Development of a Single-neuron Protein Mass Analyzer: New Frontiers for Neuroscience
George Washington University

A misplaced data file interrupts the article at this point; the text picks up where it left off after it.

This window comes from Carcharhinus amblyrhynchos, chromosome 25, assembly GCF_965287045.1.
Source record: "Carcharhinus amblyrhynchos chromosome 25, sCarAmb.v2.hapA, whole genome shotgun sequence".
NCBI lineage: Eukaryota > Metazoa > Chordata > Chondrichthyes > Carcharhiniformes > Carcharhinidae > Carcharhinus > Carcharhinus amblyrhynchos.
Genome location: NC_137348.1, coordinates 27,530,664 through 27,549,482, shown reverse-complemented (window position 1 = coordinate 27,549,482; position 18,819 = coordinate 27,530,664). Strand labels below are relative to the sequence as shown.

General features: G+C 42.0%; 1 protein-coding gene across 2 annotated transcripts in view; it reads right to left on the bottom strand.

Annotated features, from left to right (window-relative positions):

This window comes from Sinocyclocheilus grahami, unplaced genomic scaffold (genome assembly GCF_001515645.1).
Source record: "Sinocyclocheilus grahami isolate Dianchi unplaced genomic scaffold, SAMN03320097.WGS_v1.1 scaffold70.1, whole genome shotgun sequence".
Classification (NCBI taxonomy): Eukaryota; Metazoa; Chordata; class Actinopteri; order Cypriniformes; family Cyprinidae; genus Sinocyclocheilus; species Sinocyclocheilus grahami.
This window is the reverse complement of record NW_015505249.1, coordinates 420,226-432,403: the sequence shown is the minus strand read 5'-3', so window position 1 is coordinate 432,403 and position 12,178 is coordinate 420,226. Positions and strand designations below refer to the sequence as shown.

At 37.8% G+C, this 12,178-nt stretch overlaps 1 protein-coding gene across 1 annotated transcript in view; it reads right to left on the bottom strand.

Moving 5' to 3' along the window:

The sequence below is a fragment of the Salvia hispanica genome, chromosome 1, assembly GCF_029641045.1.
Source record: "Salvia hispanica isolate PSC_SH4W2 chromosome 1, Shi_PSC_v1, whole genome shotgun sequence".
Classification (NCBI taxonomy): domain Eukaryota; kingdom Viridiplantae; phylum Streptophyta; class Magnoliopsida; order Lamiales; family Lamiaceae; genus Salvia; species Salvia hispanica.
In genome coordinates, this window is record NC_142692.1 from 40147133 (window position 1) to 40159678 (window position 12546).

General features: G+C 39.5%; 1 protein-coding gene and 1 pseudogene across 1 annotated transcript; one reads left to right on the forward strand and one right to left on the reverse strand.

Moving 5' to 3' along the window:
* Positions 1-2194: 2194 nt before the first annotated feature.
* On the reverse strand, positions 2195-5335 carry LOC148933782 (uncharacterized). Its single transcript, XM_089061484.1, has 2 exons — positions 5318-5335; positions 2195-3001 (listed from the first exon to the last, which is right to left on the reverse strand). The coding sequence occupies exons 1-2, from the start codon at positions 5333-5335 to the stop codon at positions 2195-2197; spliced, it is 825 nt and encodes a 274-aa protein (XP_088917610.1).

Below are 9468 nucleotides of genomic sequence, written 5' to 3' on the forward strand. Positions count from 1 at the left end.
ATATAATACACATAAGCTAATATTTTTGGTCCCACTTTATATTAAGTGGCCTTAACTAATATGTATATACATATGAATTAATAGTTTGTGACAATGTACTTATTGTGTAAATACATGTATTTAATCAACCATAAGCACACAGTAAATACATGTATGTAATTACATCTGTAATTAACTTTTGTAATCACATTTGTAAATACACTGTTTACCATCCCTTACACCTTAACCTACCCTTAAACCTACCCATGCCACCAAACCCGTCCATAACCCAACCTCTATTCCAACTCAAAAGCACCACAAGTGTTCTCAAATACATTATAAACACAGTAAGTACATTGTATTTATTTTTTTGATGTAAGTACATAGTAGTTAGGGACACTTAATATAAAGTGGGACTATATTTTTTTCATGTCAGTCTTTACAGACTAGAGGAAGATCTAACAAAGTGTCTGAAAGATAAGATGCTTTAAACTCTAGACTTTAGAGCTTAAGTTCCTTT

The ability to understand molecular events in single neurons would be transformative in deciphering the functioning of the brain, but this requires new analytical technologies, particularly those capable of measuring the proteome and metabolome of individual mammalian cells. The Nemes Research Group focuses on the development of next-generation mass spectrometry to enable the label-free characterization of broad types of metabolites, peptides, and proteins in single cells. In this contribution, a 'proteomic single-neuron mass analyzer' will be developed by integrating recent advances in technology where they exist and introducing new technologies where they do not to transform high-resolution tandem MS from a traditionally population-averaging tool to one capable of measuring single cells. Research goals toward this end are to allow for microsampling mammalian neurons, extracting and rapidly digesting their proteins, as well as separating, ionizing, and quantifying the resulting molecules to query protein expression. This new MS technology will be used to establish the proteomic variability of individual mammalian cortical neurons, raising an opportunity to lay down the foundation of quantitative, proteomic data-driven classification of neurons. The instrument and data resulting from this work will be disseminated to broad user bases in the life sciences to help find answers to leading questions in basic and applied fields but also to pose new directions toward advancing technology, knowledge, and human health.